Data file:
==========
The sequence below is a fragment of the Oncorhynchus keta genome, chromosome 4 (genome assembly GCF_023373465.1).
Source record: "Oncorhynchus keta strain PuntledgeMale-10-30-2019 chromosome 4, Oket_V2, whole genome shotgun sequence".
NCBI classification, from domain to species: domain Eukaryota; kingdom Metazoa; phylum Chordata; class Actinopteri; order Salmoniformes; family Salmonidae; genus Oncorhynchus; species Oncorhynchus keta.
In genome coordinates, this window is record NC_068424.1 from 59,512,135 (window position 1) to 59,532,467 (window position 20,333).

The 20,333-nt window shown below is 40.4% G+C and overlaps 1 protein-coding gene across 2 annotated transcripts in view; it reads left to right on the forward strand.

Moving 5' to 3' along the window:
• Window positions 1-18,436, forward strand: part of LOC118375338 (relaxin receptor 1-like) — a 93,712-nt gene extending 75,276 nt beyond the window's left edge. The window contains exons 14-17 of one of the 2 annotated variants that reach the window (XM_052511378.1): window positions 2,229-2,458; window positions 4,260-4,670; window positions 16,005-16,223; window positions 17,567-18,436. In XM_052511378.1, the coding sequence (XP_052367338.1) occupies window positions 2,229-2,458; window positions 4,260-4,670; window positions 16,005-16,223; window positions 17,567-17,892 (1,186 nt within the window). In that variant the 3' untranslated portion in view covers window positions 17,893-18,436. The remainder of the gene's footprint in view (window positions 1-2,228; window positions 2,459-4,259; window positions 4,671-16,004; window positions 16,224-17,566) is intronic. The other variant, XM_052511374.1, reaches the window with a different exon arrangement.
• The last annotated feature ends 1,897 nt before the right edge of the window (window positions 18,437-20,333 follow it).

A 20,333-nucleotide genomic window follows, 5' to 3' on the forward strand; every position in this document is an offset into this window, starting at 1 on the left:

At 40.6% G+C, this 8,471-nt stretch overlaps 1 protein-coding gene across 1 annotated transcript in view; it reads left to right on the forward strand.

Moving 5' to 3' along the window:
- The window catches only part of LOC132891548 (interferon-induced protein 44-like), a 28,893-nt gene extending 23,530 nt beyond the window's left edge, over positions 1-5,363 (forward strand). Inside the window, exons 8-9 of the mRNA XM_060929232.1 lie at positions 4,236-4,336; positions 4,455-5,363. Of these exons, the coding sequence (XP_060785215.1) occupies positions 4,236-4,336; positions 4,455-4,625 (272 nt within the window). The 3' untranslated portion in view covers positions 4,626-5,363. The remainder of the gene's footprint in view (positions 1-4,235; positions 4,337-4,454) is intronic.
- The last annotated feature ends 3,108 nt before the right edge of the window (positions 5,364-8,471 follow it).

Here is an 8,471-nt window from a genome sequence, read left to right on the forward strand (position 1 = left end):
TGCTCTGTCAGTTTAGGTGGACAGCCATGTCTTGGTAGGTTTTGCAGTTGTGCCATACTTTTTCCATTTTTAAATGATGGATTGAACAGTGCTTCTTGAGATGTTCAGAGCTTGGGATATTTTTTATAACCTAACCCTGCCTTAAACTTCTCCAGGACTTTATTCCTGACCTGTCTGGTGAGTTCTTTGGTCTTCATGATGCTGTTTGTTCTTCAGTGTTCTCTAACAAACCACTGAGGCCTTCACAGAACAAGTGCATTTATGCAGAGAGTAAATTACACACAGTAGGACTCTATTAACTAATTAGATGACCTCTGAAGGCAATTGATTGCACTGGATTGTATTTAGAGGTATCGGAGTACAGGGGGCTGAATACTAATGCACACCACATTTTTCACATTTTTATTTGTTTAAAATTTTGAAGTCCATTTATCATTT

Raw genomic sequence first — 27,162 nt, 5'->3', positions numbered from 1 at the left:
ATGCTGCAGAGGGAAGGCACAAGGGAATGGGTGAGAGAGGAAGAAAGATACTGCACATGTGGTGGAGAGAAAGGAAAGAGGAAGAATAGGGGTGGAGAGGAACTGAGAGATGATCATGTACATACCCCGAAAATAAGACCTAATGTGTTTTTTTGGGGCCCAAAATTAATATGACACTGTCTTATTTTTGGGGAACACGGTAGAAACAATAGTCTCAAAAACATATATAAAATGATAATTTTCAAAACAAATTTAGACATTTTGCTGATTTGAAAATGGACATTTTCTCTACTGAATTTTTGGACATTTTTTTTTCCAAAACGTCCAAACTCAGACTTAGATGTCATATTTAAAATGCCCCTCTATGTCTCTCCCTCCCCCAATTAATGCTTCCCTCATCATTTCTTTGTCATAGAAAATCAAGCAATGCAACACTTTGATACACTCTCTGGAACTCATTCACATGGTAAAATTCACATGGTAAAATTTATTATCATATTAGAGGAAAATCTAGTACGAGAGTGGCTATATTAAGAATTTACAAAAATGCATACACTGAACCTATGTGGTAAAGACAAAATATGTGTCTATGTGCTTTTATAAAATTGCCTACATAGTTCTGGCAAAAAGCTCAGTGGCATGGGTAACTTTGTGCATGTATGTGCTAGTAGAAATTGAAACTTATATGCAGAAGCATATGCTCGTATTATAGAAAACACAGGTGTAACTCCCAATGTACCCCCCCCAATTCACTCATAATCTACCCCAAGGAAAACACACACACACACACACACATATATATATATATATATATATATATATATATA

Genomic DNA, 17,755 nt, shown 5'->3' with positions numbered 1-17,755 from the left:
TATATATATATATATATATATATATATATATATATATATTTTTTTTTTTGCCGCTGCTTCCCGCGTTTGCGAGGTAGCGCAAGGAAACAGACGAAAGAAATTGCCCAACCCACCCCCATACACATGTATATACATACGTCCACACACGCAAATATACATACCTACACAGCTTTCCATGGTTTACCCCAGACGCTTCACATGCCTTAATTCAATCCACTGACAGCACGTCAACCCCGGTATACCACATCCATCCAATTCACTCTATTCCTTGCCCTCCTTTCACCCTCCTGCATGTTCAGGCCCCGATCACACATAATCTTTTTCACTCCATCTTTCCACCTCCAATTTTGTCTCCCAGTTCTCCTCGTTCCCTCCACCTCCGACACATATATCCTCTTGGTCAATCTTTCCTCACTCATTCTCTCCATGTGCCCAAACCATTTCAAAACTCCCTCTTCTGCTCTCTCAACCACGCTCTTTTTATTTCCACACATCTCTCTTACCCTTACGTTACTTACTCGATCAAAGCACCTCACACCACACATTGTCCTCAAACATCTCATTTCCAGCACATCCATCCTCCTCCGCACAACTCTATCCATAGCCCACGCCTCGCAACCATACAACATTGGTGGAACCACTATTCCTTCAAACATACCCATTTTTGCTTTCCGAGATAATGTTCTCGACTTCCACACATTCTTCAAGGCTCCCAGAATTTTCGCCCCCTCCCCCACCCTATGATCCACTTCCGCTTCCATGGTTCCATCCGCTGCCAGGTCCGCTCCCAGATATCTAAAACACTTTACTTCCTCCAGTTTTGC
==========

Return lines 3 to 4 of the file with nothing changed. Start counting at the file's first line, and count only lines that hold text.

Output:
NCBI classification, from domain to species: domain Eukaryota; kingdom Metazoa; phylum Chordata; class Actinopteri; order Salmoniformes; family Salmonidae; genus Oncorhynchus; species Oncorhynchus keta.
In genome coordinates, this window is record NC_068424.1 from 59,512,135 (window position 1) to 59,532,467 (window position 20,333).